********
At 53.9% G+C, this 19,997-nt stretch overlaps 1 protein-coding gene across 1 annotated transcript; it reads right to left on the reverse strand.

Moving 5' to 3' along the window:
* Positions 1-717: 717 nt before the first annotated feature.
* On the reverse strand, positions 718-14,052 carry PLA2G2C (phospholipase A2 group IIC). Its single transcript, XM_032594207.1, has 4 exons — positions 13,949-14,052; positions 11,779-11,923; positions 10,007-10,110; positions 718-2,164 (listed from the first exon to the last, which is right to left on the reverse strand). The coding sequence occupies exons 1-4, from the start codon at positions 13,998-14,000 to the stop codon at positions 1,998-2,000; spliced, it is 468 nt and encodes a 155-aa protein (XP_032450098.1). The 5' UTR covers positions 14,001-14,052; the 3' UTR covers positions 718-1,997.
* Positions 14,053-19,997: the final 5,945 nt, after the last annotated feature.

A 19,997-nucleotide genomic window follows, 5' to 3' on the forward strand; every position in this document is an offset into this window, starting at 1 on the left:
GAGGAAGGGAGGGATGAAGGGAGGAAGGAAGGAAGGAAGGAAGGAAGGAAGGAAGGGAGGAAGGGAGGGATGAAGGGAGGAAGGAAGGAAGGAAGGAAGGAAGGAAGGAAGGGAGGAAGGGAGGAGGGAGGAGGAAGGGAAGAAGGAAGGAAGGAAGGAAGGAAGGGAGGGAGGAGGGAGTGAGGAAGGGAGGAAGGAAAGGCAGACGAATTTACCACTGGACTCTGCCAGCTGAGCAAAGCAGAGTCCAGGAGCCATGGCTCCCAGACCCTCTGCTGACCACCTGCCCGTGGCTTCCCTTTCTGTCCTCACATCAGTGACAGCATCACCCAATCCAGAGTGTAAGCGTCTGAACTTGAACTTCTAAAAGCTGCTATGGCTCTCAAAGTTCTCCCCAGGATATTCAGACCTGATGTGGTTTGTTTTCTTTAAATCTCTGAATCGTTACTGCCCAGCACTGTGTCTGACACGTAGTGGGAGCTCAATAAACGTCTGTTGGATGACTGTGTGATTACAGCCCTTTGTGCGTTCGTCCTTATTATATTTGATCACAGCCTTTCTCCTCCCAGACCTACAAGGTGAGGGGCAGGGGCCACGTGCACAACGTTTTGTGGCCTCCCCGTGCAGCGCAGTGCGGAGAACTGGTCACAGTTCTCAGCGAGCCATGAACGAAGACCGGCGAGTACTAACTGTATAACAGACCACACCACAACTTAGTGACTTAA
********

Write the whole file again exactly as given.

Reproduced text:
At 53.9% G+C, this 19,997-nt stretch overlaps 1 protein-coding gene across 1 annotated transcript; it reads right to left on the reverse strand.

Moving 5' to 3' along the window:
* Positions 1-717: 717 nt before the first annotated feature.
* On the reverse strand, positions 718-14,052 carry PLA2G2C (phospholipase A2 group IIC). Its single transcript, XM_032594207.1, has 4 exons — positions 13,949-14,052; positions 11,779-11,923; positions 10,007-10,110; positions 718-2,164 (listed from the first exon to the last, which is right to left on the reverse strand). The coding sequence occupies exons 1-4, from the start codon at positions 13,998-14,000 to the stop codon at positions 1,998-2,000; spliced, it is 468 nt and encodes a 155-aa protein (XP_032450098.1). The 5' UTR covers positions 14,001-14,052; the 3' UTR covers positions 718-1,997.
* Positions 14,053-19,997: the final 5,945 nt, after the last annotated feature.

A 19,997-nucleotide genomic window follows, 5' to 3' on the forward strand; every position in this document is an offset into this window, starting at 1 on the left:
GAGGAAGGGAGGGATGAAGGGAGGAAGGAAGGAAGGAAGGAAGGAAGGAAGGAAGGGAGGAAGGGAGGGATGAAGGGAGGAAGGAAGGAAGGAAGGAAGGAAGGAAGGAAGGGAGGAAGGGAGGAGGGAGGAGGAAGGGAAGAAGGAAGGAAGGAAGGAAGGAAGGGAGGGAGGAGGGAGTGAGGAAGGGAGGAAGGAAAGGCAGACGAATTTACCACTGGACTCTGCCAGCTGAGCAAAGCAGAGTCCAGGAGCCATGGCTCCCAGACCCTCTGCTGACCACCTGCCCGTGGCTTCCCTTTCTGTCCTCACATCAGTGACAGCATCACCCAATCCAGAGTGTAAGCGTCTGAACTTGAACTTCTAAAAGCTGCTATGGCTCTCAAAGTTCTCCCCAGGATATTCAGACCTGATGTGGTTTGTTTTCTTTAAATCTCTGAATCGTTACTGCCCAGCACTGTGTCTGACACGTAGTGGGAGCTCAATAAACGTCTGTTGGATGACTGTGTGATTACAGCCCTTTGTGCGTTCGTCCTTATTATATTTGATCACAGCCTTTCTCCTCCCAGACCTACAAGGTGAGGGGCAGGGGCCACGTGCACAACGTTTTGTGGCCTCCCCGTGCAGCGCAGTGCGGAGAACTGGTCACAGTTCTCAGCGAGCCATGAACGAAGACCGGCGAGTACTAACTGTATAACAGACCACACCACAACTTAGTGACTTAA